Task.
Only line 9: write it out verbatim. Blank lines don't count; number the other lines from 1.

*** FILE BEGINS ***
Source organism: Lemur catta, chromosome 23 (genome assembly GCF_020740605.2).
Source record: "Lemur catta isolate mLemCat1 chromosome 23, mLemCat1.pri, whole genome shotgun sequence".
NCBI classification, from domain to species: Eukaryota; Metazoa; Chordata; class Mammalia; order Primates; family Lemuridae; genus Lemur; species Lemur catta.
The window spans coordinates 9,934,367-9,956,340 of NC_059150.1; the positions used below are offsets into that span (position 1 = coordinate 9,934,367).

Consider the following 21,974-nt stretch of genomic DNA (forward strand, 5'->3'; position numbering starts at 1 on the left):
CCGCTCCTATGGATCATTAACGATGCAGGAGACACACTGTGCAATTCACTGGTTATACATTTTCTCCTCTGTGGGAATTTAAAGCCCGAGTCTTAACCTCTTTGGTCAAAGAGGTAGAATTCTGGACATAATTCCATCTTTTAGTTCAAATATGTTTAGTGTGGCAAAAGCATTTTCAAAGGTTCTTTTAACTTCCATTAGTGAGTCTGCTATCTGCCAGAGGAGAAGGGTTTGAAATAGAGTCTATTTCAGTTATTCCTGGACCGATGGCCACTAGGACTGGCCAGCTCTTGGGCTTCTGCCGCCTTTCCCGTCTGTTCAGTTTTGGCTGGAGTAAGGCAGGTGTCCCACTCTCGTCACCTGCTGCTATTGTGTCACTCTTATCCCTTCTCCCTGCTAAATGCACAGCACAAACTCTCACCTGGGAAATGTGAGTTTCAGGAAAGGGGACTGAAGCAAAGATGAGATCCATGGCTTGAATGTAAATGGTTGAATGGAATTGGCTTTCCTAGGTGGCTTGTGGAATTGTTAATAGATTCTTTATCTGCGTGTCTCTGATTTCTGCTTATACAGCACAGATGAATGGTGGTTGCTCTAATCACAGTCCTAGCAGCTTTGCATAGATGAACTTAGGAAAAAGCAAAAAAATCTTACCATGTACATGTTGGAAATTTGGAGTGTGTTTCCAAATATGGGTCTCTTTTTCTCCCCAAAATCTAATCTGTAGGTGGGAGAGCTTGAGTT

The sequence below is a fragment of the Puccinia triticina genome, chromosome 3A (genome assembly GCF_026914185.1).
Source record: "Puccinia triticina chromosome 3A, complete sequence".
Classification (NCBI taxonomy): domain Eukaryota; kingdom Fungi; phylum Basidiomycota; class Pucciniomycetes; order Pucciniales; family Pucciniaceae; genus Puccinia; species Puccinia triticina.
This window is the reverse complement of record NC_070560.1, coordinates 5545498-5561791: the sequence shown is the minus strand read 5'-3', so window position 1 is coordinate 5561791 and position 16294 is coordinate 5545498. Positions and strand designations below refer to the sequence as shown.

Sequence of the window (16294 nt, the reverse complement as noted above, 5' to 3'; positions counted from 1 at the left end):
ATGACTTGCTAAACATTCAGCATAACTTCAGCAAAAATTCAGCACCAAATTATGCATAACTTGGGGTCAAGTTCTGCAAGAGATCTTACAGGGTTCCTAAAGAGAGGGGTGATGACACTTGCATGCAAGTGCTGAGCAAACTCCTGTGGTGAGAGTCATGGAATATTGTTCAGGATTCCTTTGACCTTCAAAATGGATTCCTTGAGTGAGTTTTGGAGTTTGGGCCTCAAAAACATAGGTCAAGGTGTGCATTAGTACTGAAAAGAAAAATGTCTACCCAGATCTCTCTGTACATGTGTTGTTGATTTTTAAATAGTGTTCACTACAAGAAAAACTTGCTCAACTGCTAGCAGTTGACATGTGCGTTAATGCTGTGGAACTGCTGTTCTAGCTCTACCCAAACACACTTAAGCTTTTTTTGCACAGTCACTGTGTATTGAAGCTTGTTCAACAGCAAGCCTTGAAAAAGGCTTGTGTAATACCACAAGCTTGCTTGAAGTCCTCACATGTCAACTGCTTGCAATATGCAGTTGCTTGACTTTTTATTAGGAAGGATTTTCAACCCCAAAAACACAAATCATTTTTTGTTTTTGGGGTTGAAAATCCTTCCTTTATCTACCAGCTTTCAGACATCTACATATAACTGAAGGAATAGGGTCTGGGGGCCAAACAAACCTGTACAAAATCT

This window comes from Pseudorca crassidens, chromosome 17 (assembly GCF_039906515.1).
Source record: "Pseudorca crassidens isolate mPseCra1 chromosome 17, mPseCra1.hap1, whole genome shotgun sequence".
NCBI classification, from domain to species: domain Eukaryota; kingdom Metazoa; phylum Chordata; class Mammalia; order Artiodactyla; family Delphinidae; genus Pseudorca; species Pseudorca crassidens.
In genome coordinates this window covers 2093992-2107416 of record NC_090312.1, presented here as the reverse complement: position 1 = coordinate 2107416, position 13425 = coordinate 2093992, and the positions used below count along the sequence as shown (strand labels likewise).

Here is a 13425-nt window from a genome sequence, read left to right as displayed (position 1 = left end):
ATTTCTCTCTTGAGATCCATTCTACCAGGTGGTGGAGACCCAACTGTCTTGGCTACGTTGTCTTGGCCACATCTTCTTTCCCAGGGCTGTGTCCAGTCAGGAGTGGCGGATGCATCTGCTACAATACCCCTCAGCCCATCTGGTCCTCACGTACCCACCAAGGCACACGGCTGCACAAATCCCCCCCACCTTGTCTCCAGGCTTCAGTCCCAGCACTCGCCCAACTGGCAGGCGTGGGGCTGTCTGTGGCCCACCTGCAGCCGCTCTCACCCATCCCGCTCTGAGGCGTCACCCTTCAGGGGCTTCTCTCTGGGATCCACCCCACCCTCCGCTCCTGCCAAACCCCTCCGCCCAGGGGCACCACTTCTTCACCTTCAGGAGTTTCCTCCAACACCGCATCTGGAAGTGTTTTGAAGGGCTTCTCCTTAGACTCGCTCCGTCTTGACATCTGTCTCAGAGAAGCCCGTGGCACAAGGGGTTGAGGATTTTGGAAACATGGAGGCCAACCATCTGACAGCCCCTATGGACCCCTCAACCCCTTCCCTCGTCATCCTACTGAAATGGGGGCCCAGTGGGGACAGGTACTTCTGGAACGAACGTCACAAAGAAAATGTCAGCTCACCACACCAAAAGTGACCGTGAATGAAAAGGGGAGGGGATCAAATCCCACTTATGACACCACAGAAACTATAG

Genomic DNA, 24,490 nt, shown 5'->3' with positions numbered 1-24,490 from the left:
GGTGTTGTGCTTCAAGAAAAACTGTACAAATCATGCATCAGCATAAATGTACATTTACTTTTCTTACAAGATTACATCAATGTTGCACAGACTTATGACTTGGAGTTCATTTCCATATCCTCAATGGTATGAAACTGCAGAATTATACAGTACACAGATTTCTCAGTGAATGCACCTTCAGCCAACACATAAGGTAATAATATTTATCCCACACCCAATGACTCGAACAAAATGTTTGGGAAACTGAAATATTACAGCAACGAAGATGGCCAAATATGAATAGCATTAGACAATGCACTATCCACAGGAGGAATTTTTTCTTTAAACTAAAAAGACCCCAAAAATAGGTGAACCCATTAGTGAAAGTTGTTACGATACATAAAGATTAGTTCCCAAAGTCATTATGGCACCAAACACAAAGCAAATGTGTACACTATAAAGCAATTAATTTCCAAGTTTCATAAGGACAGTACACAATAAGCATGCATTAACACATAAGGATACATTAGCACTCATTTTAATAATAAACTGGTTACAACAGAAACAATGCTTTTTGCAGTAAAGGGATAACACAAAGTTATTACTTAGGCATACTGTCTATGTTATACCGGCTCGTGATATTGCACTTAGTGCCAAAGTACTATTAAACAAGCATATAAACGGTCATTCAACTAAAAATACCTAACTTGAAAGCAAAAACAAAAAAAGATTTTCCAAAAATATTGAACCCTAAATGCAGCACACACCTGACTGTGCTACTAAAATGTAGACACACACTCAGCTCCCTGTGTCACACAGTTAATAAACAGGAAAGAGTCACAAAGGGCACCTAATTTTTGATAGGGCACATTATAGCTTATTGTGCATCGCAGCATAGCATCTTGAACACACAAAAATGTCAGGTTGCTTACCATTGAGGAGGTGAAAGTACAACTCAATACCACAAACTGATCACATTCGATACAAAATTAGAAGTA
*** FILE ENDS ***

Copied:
Classification (NCBI taxonomy): domain Eukaryota; kingdom Fungi; phylum Basidiomycota; class Pucciniomycetes; order Pucciniales; family Pucciniaceae; genus Puccinia; species Puccinia triticina.